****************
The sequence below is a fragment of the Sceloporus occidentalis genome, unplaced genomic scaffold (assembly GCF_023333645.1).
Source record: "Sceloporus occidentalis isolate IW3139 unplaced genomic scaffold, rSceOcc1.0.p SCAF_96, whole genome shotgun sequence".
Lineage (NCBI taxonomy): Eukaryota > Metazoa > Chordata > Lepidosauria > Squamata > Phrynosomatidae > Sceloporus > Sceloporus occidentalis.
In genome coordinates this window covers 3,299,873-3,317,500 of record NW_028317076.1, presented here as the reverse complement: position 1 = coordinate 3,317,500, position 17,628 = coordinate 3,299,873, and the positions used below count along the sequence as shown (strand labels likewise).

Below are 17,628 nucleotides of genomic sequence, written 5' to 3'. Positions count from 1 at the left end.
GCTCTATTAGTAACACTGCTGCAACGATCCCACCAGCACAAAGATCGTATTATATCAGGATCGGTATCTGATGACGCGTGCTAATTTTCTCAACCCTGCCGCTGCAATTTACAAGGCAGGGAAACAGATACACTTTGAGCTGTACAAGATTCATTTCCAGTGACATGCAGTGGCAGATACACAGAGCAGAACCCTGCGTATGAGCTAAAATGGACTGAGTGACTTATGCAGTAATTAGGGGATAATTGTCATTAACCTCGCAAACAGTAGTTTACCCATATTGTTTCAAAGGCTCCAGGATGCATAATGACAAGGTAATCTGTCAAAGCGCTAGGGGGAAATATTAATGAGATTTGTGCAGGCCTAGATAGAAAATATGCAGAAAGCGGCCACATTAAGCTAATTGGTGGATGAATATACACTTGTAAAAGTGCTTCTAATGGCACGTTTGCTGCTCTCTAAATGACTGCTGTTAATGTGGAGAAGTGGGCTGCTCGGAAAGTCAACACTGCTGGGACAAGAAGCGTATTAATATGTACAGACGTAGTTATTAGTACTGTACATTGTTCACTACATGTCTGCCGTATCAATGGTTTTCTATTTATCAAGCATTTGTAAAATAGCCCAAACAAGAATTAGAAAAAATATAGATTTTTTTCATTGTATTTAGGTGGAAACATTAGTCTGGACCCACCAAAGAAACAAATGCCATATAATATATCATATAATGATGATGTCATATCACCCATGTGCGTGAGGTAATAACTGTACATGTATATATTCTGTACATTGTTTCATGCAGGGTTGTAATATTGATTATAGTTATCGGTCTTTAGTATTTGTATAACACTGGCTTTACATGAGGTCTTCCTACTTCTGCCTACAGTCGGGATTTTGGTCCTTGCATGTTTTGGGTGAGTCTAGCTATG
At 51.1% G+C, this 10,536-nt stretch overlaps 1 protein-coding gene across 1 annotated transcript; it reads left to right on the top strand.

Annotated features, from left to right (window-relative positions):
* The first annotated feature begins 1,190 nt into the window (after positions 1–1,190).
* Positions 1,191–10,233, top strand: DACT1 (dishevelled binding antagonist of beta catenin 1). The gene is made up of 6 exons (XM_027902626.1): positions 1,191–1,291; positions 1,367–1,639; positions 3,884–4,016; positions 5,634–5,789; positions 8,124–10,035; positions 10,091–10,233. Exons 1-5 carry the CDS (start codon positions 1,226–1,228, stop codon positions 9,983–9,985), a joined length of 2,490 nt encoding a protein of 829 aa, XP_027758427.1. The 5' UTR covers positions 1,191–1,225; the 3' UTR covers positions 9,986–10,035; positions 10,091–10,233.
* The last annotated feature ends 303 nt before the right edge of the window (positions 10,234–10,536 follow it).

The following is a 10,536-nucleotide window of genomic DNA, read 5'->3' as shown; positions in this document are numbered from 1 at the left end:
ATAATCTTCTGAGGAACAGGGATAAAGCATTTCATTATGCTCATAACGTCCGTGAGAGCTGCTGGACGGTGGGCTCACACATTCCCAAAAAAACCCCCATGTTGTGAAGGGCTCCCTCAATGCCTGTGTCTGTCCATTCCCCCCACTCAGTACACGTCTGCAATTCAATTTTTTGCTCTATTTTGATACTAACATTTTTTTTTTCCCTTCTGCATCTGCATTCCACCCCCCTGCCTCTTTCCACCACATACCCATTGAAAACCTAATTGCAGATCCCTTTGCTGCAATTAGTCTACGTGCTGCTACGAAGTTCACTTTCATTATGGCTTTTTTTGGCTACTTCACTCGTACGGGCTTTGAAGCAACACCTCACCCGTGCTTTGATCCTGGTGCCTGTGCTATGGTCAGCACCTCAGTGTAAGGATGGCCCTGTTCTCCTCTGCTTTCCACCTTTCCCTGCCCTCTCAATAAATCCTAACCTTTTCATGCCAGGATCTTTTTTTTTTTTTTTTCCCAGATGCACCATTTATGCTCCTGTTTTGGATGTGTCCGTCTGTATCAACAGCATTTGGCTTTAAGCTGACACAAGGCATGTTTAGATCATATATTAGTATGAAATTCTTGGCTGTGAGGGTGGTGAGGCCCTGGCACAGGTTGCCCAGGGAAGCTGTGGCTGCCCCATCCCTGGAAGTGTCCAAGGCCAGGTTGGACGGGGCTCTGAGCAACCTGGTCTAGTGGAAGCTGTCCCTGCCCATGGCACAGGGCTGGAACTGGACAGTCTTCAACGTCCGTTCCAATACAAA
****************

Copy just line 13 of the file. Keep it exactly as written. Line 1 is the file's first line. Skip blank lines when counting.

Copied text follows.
ATAATCTTCTGAGGAACAGGGATAAAGCATTTCATTATGCTCATAACGTCCGTGAGAGCTGCTGGACGGTGGGCTCACACATTCCCAAAAAAACCCCCATGTTGTGAAGGGCTCCCTCAATGCCTGTGTCTGTCCATTCCCCCCACTCAGTACACGTCTGCAATTCAATTTTTTGCTCTATTTTGATACTAACATTTTTTTTTTCCCTTCTGCATCTGCATTCCACCCCCCTGCCTCTTTCCACCACATACCCATTGAAAACCTAATTGCAGATCCCTTTGCTGCAATTAGTCTACGTGCTGCTACGAAGTTCACTTTCATTATGGCTTTTTTTGGCTACTTCACTCGTACGGGCTTTGAAGCAACACCTCACCCGTGCTTTGATCCTGGTGCCTGTGCTATGGTCAGCACCTCAGTGTAAGGATGGCCCTGTTCTCCTCTGCTTTCCACCTTTCCCTGCCCTCTCAATAAATCCTAACCTTTTCATGCCAGGATCTTTTTTTTTTTTTTTTCCCAGATGCACCATTTATGCTCCTGTTTTGGATGTGTCCGTCTGTATCAACAGCATTTGGCTTTAAGCTGACACAAGGCATGTTTAGATCATATATTAGTATGAAATTCTTGGCTGTGAGGGTGGTGAGGCCCTGGCACAGGTTGCCCAGGGAAGCTGTGGCTGCCCCATCCCTGGAAGTGTCCAAGGCCAGGTTGGACGGGGCTCTGAGCAACCTGGTCTAGTGGAAGCTGTCCCTGCCCATGGCACAGGGCTGGAACTGGACAGTCTTCAACGTCCGTTCCAATACAAA